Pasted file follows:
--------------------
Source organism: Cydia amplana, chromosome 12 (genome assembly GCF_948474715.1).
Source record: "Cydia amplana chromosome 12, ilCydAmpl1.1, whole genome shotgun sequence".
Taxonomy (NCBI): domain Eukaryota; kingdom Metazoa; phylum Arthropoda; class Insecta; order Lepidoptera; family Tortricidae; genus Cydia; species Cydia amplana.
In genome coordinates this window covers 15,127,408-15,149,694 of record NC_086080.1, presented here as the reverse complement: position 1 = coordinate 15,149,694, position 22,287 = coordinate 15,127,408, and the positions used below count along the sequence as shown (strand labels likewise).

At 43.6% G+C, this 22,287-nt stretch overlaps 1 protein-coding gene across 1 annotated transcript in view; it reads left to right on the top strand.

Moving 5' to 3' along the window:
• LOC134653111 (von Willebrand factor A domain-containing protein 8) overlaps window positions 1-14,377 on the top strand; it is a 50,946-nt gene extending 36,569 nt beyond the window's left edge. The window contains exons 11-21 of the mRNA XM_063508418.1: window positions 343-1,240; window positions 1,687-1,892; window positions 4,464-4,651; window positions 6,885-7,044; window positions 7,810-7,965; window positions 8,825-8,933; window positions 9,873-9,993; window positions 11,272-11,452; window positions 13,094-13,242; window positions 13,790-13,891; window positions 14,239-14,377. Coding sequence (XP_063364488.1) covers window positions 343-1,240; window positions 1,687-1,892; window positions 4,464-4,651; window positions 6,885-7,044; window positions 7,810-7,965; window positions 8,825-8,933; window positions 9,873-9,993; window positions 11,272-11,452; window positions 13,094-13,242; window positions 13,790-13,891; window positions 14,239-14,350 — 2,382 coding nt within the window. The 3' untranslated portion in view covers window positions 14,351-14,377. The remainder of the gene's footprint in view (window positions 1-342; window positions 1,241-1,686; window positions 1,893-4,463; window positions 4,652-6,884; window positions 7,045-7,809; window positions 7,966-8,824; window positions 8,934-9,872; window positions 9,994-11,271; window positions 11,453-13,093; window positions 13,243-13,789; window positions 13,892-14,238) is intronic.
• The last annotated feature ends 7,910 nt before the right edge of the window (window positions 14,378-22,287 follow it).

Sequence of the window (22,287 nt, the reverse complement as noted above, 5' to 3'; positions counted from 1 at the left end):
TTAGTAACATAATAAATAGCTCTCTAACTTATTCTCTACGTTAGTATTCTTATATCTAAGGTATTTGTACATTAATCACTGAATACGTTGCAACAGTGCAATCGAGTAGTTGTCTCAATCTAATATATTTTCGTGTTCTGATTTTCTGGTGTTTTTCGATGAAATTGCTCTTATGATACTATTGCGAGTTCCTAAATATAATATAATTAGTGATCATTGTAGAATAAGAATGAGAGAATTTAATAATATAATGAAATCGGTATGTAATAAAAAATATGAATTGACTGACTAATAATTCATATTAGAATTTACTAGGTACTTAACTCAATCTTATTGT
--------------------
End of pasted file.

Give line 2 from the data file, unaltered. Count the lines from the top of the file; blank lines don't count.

Source record: "Cydia amplana chromosome 12, ilCydAmpl1.1, whole genome shotgun sequence".